Tenterden, Kent
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Tenterden, Kent, England

Heronden Manor

There are three different references in ancient wills to Culpeper holdings called Heronden (Hernden, Heryngden and Harrenden).

Sir Thomas Culpeper6 will of 1428: "Touching the manor of Wyggesell and lands in Hernden in Sandherst and Newynden because Wyggesell was settled on me and my wife Joyce and our heirs on our marriage "p chartr endente," notwithstanding I have made anothor feoffment, I wish the original gift to stand good."

Heronden Manor, Tenterden, Kent, March 2000
Heronden Manor, March 2000
Photograph taken by Warren Culpepper


William Culpeper of Wigsell10 will of 1529: "My manor of Heryngden in Kent to John my son to pay my debts and legacies and if he will not to Francis and Martin my sons.." William was a direct ancestor of the American Culpeppers.


Thomas Culpeper12 of Wigsell will of 1614: "All timber on my mannor of Wigsell and on my mannor of Harrenden in Sandherst and Newenden in Kent to my executors for payment of my debts"

In 2000, there were four different locations, all close together, with Heronden in their name. They all lie within a triangle formed by the towns of Sandhurst, Newenden and Tenterden.

Location: Off Smallhythe Road (B-2082), 0.5 mile south of Tenterden.
National Grid Coordinates
TQ 882 327

Morghew and Godden Manors

The manors of Morgue (Morghew) and Godden came into the possession of Sir John, later Lord Culpeper13w, of Hollingbourne. When he died in 1660; they passed to his second son John (who subsequently became 3rd Lord Culpeper14w upon the death of his brother Thomas). John died without children in 1719, and the manors passed to his wife Frances, daughter of Sir Thomas Culpeper of Hollingbourne. By will, Frances devised them to her nephew, John Spence Culpeper, Esq. of Charterhouse. These were the last of the vast possessions of the different branches of this family, and John sold them 1781 to Mr. Richard Curtis.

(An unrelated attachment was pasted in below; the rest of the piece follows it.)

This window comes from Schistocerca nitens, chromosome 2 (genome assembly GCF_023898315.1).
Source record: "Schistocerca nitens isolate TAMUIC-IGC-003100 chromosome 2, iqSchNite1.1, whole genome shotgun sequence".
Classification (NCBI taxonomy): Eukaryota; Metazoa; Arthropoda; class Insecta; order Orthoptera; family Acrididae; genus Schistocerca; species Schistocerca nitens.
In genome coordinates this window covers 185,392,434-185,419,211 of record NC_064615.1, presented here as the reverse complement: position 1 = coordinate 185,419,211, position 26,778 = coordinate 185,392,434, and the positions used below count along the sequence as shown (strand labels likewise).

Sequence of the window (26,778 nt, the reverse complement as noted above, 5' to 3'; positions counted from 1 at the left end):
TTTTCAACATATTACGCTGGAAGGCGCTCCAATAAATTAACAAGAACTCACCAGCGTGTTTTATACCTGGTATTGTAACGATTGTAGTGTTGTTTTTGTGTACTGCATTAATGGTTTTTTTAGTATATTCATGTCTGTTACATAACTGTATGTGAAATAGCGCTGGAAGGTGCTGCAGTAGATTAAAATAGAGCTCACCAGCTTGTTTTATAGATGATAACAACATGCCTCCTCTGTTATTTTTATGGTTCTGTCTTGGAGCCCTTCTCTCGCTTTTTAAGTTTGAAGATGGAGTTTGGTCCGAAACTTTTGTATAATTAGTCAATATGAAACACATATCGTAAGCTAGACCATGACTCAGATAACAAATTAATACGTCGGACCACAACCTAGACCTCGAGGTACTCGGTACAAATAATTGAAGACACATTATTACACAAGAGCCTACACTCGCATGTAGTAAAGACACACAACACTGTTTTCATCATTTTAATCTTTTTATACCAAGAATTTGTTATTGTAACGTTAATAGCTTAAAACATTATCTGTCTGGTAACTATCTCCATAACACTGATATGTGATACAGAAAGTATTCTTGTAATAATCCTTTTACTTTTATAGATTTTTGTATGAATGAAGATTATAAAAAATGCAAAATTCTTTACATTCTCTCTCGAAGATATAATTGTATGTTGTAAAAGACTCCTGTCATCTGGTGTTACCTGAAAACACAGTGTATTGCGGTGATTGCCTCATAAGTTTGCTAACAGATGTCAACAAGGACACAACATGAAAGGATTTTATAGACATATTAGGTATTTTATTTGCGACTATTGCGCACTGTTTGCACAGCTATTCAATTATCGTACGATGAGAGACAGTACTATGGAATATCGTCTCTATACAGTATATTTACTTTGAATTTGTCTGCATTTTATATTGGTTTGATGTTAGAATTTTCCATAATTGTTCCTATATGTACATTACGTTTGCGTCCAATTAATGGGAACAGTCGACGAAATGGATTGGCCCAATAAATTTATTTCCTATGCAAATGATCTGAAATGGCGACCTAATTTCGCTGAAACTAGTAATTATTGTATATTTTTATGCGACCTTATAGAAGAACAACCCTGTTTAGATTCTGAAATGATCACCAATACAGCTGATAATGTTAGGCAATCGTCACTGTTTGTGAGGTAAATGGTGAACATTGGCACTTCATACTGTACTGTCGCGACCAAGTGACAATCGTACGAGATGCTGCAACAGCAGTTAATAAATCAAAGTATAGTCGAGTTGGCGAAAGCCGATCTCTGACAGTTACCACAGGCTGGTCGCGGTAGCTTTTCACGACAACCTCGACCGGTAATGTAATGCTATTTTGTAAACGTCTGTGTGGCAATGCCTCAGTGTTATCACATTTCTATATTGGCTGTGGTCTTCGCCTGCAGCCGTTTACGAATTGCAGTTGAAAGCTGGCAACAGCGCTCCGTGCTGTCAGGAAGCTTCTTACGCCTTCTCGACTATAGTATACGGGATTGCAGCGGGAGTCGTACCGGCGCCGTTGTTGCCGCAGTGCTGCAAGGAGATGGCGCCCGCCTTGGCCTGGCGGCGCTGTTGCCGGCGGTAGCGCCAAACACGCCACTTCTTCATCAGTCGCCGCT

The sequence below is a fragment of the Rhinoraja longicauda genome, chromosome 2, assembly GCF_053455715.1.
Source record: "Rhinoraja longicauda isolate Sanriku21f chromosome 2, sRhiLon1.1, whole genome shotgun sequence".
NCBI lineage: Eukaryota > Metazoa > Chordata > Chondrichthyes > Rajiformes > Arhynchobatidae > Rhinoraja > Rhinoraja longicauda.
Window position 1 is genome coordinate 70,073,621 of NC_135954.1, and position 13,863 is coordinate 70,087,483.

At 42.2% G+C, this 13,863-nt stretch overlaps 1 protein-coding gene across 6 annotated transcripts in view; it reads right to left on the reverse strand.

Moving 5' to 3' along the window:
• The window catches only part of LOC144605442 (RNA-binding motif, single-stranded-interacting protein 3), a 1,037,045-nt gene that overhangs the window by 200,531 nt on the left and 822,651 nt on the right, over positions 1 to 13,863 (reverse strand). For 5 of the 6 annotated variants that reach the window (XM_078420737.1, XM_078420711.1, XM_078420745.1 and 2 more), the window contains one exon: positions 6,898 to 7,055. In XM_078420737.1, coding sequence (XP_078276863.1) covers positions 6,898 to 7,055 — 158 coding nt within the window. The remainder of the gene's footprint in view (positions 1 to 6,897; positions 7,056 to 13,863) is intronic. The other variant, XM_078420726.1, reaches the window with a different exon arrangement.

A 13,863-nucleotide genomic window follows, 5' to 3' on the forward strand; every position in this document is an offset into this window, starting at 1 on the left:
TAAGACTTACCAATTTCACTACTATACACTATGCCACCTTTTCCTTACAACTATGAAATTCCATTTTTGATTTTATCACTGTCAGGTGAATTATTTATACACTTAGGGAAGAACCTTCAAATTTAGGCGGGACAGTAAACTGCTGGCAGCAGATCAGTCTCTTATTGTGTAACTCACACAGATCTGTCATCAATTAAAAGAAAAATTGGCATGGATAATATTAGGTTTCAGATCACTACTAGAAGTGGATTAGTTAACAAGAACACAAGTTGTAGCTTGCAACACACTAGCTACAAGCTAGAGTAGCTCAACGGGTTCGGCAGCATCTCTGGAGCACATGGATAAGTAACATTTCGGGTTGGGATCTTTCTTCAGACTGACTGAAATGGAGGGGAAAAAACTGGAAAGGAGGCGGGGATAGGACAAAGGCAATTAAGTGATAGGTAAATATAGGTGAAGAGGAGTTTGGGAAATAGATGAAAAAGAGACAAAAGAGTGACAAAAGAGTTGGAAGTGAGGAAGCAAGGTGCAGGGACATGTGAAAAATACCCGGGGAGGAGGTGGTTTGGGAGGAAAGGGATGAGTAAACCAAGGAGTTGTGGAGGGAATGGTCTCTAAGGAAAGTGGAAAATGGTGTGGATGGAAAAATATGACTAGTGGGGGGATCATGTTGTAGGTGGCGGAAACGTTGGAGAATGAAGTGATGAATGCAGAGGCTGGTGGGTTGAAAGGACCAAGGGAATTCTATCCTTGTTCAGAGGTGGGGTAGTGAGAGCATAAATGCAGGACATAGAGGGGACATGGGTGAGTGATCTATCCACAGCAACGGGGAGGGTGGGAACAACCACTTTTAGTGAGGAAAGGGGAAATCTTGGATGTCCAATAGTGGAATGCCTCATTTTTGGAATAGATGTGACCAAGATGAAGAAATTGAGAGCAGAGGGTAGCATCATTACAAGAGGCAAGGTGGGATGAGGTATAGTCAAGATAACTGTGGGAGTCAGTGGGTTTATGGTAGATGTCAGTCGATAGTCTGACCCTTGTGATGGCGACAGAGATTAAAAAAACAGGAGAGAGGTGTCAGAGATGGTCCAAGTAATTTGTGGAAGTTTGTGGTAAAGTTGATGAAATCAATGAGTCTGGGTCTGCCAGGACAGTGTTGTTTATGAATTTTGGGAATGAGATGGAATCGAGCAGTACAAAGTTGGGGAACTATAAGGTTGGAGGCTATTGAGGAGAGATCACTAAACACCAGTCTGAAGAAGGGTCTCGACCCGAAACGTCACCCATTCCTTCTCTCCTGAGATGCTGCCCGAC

References to Godden and Morghew (Morghue) may be seen in John Lord Culpeper's will of 1660.

Morghew Manor, Tenterden, Kent, March 2000
Morghew Manor, March 2000
Photograph taken by Warren Culpepper

Source: Hasted, History of Kent, Vol. VII, pages 210-211.


Morghew Location : South of Tenterden, W of the B2082 (Small Hythe Road)
National Grid Coordinates: TQ 886 322.


Godden. Location is unknown. Probably no longer stands.

St. Mildred Church, Tenterden

Ancient Parish
Registers from 1544.

The Culpepers left no traces in this church.

Photograph taken by Warren Culpepper, March 2000.


Tenterden is known as the "Jewel of the Weald"; although it occupies a site that is right in the border between the dense woodlands of the Weald and the flatter, farming country that leads eastwards into the Romney Marshes. Today's well-earned nickname is a far cry from its earliest days, when it was known as "Tenet-ware-den"; or "pig-pasture of the men of Thanet"!

Despite the fact that pigs flourished here, sheep inevitably became the more profitable animal to farm on these fertile lands, and the wool trade quickly took off. In 1331, the far-sighted Edward III prohibited the export of unwashed wool and encouraged weavers